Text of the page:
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The Power of Legend, and Words.,
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This review is from: Alphaville [DVD] (DVD)
"Alphaville" is compelling viewing. I'm glad I bought a copy because you really have to watch it several times to take it in. The introduction is helpful, and the documentary about the film's development and impact really good at setting the context and explaining some of the themes and threads.
That's not to say the film is perfect. Quite how the hero, Lemmy Caution, manages to successfully achieve the things he does when broadly speaking he's just one man against the system, stretches credibility. I can't help wondering how he'd have fared in the totalitarian regime of George Orwell's '1984' - which is one source of inspiration for 'Alphaville'. Although, to be fair, you could probably level this accusation at most of the other spies; P.I.s and detectives in fiction.
Also, some things seem to happen without a set-up - generally when the hero is attacked by henchmen a couple of times. Although these action sequences are supposed to come out of the blue - like in James Bond films from around the same time - at least they had some short set-up to which the fight sequences are the pay-off. Just the occasional menacing henchman slowly walking up to the en suite bathroom/phone-booth /lift would have done.
Though to be fair, Goddard isn't really that kind of film maker or storyteller. He has other fish to fry. And the compensations include enjoyably bizarre imagery, like the hotel prostitute (or 'seductress') randomly having a sexy bath whilst seemingly unaware of the two tough guys punching the living daylights out of each other in the same en suite bathroom. And possibly the most arty car park punch-up ever committed to cinema. And just why do state executions need to be conducted at a swimming pool?
The film's strengths lie in the themes of the power of words and legends. In the city of Alphaville, hotel bibles are really dictionaries which are republished at regular enough intervals to get rid of words. Rather like the regime of Big Brother, it seems Alpha 60 thinks that by destroying words, it can destroy ideas; thoughts and feelings. The film even begins by saying, (and I'll paraphrasing here): "Words cannot describe everything. This is where legends are formed. We form the world through these legends."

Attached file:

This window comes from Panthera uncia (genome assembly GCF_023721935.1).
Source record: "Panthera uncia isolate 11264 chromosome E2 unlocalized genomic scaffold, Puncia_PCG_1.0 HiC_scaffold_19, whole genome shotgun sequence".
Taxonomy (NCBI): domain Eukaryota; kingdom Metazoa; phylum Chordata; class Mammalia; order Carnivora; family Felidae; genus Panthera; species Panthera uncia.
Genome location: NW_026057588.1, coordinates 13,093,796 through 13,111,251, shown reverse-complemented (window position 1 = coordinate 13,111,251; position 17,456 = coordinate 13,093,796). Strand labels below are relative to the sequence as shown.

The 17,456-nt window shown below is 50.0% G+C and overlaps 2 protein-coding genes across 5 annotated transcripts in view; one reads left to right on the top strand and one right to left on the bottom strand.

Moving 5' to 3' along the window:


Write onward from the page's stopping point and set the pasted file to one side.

This is where Lemmy Caution comes in. Originally a Philip Marlow-esque character from pulp thrillers written by the British Peter Cheyney. He then started to appear in popular French films, starring Eddie Constantine, who plays the character in "Alphaville" - the same character, inexplicably turning up out of his place and time, in a totalitarian city in another galaxy in the far future. What would be its equivalent? James Bond, played by Sean Connery, rocks up in '1984'? Benedict Cumberbatch's Sherlock Holmes arrives in "Elysium"? John Thaw's Inspector Morse in "Blade Runner"? (surely that would be melancholy amplified - truly cinema to slit your wrists to).
Yet Lemmy Caution is - in his own pulp way - a legend. It could have been Bond; or it could have been Hercules, or Robin Hood or King Arthur. He's come to try and save his friend, and slay the monster.
As many Science Fiction films reluctantly testify, nothing seems to age faster than the future. Yet Goddard's film-making approach leaves it faring better than expected. The use of real locations in and around the then new modernist buildings of Paris, and the retention of early sixties fashions makes it strangely undated. We now know that fashions are cyclical. We might call it atomicpunk, but there's nothing wrong with that. Maybe the future will look atomicpunk. In one scene Caution is asked why he is using a 1965 design camera. "I distrust modern technology" he says. No one who owns a smartphone could disagree with him.
It's a great film that stands up well. You'll want to watch it again and again.